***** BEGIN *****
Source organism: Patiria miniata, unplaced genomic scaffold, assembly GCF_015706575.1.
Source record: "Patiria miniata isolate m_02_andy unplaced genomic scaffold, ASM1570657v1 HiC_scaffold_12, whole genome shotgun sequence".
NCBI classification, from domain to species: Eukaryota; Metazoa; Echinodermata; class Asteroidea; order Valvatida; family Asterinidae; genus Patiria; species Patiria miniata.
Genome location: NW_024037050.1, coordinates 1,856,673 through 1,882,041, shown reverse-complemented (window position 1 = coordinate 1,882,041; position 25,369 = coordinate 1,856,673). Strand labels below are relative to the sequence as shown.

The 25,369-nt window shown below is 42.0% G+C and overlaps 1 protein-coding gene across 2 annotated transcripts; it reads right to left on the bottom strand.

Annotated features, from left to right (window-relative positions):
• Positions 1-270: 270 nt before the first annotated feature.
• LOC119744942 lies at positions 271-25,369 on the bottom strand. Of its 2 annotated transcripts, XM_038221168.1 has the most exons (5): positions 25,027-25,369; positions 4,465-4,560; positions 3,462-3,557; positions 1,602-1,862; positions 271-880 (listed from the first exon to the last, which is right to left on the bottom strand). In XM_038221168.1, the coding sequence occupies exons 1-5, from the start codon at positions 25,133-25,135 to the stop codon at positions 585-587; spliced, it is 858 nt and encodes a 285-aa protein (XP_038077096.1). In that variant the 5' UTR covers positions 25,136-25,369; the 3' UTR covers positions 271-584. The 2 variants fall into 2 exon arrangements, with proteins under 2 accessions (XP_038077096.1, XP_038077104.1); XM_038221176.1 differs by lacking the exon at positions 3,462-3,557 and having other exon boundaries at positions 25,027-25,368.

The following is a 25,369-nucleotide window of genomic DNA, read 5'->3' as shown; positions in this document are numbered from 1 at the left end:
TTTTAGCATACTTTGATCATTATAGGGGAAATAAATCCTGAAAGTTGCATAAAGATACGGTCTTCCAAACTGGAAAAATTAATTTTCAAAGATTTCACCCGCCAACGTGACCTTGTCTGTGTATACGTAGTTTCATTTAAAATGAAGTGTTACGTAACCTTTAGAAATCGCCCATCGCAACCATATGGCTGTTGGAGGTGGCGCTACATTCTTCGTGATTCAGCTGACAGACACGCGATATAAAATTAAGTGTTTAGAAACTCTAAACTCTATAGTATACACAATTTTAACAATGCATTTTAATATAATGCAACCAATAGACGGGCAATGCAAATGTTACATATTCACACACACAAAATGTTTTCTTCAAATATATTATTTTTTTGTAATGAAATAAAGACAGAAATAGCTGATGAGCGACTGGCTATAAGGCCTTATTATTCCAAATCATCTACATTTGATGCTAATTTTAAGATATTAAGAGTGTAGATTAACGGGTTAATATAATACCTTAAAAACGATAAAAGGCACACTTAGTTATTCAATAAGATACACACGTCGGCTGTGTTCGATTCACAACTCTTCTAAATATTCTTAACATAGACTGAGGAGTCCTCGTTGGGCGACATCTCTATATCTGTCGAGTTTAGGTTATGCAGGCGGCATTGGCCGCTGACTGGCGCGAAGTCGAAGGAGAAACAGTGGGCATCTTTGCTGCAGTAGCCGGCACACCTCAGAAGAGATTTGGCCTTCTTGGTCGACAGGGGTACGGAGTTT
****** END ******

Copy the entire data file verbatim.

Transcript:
Source organism: Patiria miniata, unplaced genomic scaffold, assembly GCF_015706575.1.
Source record: "Patiria miniata isolate m_02_andy unplaced genomic scaffold, ASM1570657v1 HiC_scaffold_12, whole genome shotgun sequence".
NCBI classification, from domain to species: Eukaryota; Metazoa; Echinodermata; class Asteroidea; order Valvatida; family Asterinidae; genus Patiria; species Patiria miniata.
Genome location: NW_024037050.1, coordinates 1,856,673 through 1,882,041, shown reverse-complemented (window position 1 = coordinate 1,882,041; position 25,369 = coordinate 1,856,673). Strand labels below are relative to the sequence as shown.

The 25,369-nt window shown below is 42.0% G+C and overlaps 1 protein-coding gene across 2 annotated transcripts; it reads right to left on the bottom strand.

Annotated features, from left to right (window-relative positions):
• Positions 1-270: 270 nt before the first annotated feature.
• LOC119744942 lies at positions 271-25,369 on the bottom strand. Of its 2 annotated transcripts, XM_038221168.1 has the most exons (5): positions 25,027-25,369; positions 4,465-4,560; positions 3,462-3,557; positions 1,602-1,862; positions 271-880 (listed from the first exon to the last, which is right to left on the bottom strand). In XM_038221168.1, the coding sequence occupies exons 1-5, from the start codon at positions 25,133-25,135 to the stop codon at positions 585-587; spliced, it is 858 nt and encodes a 285-aa protein (XP_038077096.1). In that variant the 5' UTR covers positions 25,136-25,369; the 3' UTR covers positions 271-584. The 2 variants fall into 2 exon arrangements, with proteins under 2 accessions (XP_038077096.1, XP_038077104.1); XM_038221176.1 differs by lacking the exon at positions 3,462-3,557 and having other exon boundaries at positions 25,027-25,368.

The following is a 25,369-nucleotide window of genomic DNA, read 5'->3' as shown; positions in this document are numbered from 1 at the left end:
TTTTAGCATACTTTGATCATTATAGGGGAAATAAATCCTGAAAGTTGCATAAAGATACGGTCTTCCAAACTGGAAAAATTAATTTTCAAAGATTTCACCCGCCAACGTGACCTTGTCTGTGTATACGTAGTTTCATTTAAAATGAAGTGTTACGTAACCTTTAGAAATCGCCCATCGCAACCATATGGCTGTTGGAGGTGGCGCTACATTCTTCGTGATTCAGCTGACAGACACGCGATATAAAATTAAGTGTTTAGAAACTCTAAACTCTATAGTATACACAATTTTAACAATGCATTTTAATATAATGCAACCAATAGACGGGCAATGCAAATGTTACATATTCACACACACAAAATGTTTTCTTCAAATATATTATTTTTTTGTAATGAAATAAAGACAGAAATAGCTGATGAGCGACTGGCTATAAGGCCTTATTATTCCAAATCATCTACATTTGATGCTAATTTTAAGATATTAAGAGTGTAGATTAACGGGTTAATATAATACCTTAAAAACGATAAAAGGCACACTTAGTTATTCAATAAGATACACACGTCGGCTGTGTTCGATTCACAACTCTTCTAAATATTCTTAACATAGACTGAGGAGTCCTCGTTGGGCGACATCTCTATATCTGTCGAGTTTAGGTTATGCAGGCGGCATTGGCCGCTGACTGGCGCGAAGTCGAAGGAGAAACAGTGGGCATCTTTGCTGCAGTAGCCGGCACACCTCAGAAGAGATTTGGCCTTCTTGGTCGACAGGGGTACGGAGTTT